4 September 2015

Prepurchase examination horse

Category: Buying a horse

The Netherlands has a good standardized prepurchase examination. Prepurchase examination (PPE) is advisable when buying a horse in the Netherlands. The advice provided by the certified PPE veterinarian will be accepted by the insurance companies without further examination. The introduction of the “certified PPE veterinarian” in the Netherlands is intended to improved the quality of the examination of horses, thus enabling the Purchaser to decide properly on the sale of the horse. Beware that a Seller may recommend an vet who is involved with the Seller and/or a particular horse. This may be solved if the seller agrees that all relevant information on the horse can be divulged by the vet to the Purchaser of the horse.

Standard of care of Dutch veterinarian

Although the pre-purchase examination may give a positive picture of the horse, the purchasers may still be unhappy with the horse. Incidentally disagreement about the quality of the horse leads to a court case, between seller and purchaser or even the examining veterinarian. The purchaser can select a veterinarian to perform the prepurchase examination. The purchaser should choose a veterinarian to examine the horse form the official register of “certified prepurchase examination veterinarians”. The vet’s report of the examination by the certified PPE veterinarian will be accepted by the insurance companies without further examination. The Purchaser who is not satisfied with the performance of the veterinarian can file a complaint with the The Veterinary Disciplinary Board (VDB; het Veterinair Tuchtcollege), the official body dealing with faults and negligence of vets in the Netherlands in accordance with the Veterinary Practice Act. The Purchaser can also file a claim in Court against the Seller. Read also: sale of horse with injury.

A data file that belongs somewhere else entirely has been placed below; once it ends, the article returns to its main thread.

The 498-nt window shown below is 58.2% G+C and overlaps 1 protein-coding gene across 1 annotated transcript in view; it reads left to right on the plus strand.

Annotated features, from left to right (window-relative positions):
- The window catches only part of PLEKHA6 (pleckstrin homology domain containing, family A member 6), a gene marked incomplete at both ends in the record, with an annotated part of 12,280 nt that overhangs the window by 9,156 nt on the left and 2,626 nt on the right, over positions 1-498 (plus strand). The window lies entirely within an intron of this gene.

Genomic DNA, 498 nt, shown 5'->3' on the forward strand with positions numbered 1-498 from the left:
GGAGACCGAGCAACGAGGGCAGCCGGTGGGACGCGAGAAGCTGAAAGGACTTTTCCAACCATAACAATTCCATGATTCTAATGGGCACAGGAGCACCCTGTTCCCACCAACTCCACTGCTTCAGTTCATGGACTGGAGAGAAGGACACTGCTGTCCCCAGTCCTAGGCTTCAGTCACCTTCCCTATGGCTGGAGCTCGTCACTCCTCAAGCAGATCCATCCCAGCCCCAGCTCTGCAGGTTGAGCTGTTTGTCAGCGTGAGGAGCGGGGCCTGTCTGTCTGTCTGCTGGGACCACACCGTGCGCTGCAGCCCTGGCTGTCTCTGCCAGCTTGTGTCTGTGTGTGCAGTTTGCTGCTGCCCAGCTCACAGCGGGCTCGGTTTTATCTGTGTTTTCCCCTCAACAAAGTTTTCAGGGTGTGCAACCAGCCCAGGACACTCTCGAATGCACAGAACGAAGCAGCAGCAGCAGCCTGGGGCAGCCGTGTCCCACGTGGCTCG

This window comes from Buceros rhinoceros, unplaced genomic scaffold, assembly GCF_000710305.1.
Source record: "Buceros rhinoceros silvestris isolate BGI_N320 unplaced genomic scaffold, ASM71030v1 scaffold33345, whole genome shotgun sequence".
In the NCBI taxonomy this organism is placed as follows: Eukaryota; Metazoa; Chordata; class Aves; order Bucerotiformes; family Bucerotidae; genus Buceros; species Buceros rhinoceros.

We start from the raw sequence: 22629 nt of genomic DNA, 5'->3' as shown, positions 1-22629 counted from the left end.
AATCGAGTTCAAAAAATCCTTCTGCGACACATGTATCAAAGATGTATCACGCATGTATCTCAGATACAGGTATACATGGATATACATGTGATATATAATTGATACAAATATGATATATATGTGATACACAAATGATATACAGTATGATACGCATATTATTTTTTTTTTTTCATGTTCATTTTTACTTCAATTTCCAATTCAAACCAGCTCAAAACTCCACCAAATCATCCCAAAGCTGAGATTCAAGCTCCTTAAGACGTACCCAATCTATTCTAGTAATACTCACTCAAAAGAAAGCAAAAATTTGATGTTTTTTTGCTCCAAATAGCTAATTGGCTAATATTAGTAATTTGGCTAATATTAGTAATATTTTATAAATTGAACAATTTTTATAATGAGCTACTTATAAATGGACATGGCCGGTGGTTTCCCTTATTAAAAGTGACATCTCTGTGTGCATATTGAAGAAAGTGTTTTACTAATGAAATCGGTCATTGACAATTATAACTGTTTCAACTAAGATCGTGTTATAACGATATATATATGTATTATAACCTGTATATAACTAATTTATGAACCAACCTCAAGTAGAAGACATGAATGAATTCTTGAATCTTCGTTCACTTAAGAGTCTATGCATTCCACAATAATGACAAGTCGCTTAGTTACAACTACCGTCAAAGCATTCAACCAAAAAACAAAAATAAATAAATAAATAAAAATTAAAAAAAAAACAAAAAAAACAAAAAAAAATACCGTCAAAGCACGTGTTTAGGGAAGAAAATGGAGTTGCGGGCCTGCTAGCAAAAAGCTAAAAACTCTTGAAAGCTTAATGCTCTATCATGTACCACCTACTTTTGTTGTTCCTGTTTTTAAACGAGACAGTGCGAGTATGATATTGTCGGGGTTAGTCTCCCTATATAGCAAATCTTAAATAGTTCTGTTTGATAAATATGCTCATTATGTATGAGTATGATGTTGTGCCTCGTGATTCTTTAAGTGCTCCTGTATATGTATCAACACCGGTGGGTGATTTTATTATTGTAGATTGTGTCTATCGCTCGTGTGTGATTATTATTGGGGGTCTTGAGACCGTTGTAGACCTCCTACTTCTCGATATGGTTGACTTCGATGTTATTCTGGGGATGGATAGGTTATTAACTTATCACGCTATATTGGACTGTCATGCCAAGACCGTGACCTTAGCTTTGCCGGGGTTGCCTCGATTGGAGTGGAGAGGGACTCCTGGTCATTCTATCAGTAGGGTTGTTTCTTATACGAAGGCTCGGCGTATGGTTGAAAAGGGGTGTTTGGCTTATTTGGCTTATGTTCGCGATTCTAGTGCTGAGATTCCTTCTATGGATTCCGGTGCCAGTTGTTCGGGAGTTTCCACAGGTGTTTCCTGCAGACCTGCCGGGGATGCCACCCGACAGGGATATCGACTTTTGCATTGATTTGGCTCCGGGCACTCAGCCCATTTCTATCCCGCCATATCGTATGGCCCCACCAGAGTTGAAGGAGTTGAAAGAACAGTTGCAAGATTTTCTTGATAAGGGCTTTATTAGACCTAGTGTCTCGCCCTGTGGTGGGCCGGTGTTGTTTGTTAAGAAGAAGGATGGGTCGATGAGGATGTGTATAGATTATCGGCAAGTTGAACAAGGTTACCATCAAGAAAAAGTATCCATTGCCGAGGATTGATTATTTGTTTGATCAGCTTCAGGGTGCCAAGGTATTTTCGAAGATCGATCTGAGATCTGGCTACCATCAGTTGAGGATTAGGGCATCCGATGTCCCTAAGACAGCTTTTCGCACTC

Standard form on Prepurchase examination report

The prepurchase examination should be performed according to the handbook ‘De veterinaire keuring van het paard’ issue 2007 as a guidance”. The examination report of the horse should be completed fully. The conclusion of a prepurchase examination should state all abnormal findings and give a qualified opinion and motivated risk assessment based on up-to-date veterinary knowledge. The conclusion of the examination is not a guarantee as to whether the horse is suitable for a particular rider or a specific use like sporting purposes like dressage or showjumping unless this requirement was clearly agreed before the start of the prepurchase examination. The Purchaser should specifically ask the for a sports test if he’s purchasing a sporthorse. If the purchaser considers the horse to be ‘non-conforming’ to terms or expectations of agreement, then the first necessary step is the statutory duty to complain to the vendor of the horse. If this does not lead to a proper settlement then the Purchaser can take the vendor of the horse to court case because of non-conformity and/or breach of default of the Seller.